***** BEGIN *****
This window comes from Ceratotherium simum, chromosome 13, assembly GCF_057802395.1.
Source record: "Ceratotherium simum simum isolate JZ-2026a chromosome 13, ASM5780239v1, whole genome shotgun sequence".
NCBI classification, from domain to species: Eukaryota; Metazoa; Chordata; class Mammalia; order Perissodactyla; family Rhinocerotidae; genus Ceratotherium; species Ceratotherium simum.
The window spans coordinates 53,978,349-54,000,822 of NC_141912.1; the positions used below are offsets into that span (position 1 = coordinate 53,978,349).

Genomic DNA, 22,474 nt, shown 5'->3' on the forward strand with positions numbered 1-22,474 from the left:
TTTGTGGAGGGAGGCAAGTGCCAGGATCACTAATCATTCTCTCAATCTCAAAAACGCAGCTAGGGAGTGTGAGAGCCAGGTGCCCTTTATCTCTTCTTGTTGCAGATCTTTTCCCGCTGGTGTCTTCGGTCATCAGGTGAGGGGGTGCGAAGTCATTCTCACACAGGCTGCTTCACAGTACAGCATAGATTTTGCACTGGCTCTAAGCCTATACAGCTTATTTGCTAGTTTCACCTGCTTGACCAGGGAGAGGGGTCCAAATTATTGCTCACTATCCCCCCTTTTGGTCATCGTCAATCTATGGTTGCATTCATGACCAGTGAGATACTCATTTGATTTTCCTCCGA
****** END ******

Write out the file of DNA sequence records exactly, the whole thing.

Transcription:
This window comes from Ceratotherium simum, chromosome 13, assembly GCF_057802395.1.
Source record: "Ceratotherium simum simum isolate JZ-2026a chromosome 13, ASM5780239v1, whole genome shotgun sequence".
NCBI classification, from domain to species: Eukaryota; Metazoa; Chordata; class Mammalia; order Perissodactyla; family Rhinocerotidae; genus Ceratotherium; species Ceratotherium simum.
The window spans coordinates 53,978,349-54,000,822 of NC_141912.1; the positions used below are offsets into that span (position 1 = coordinate 53,978,349).

Genomic DNA, 22,474 nt, shown 5'->3' on the forward strand with positions numbered 1-22,474 from the left:
TTTGTGGAGGGAGGCAAGTGCCAGGATCACTAATCATTCTCTCAATCTCAAAAACGCAGCTAGGGAGTGTGAGAGCCAGGTGCCCTTTATCTCTTCTTGTTGCAGATCTTTTCCCGCTGGTGTCTTCGGTCATCAGGTGAGGGGGTGCGAAGTCATTCTCACACAGGCTGCTTCACAGTACAGCATAGATTTTGCACTGGCTCTAAGCCTATACAGCTTATTTGCTAGTTTCACCTGCTTGACCAGGGAGAGGGGTCCAAATTATTGCTCACTATCCCCCCTTTTGGTCATCGTCAATCTATGGTTGCATTCATGACCAGTGAGATACTCATTTGATTTTCCTCCGA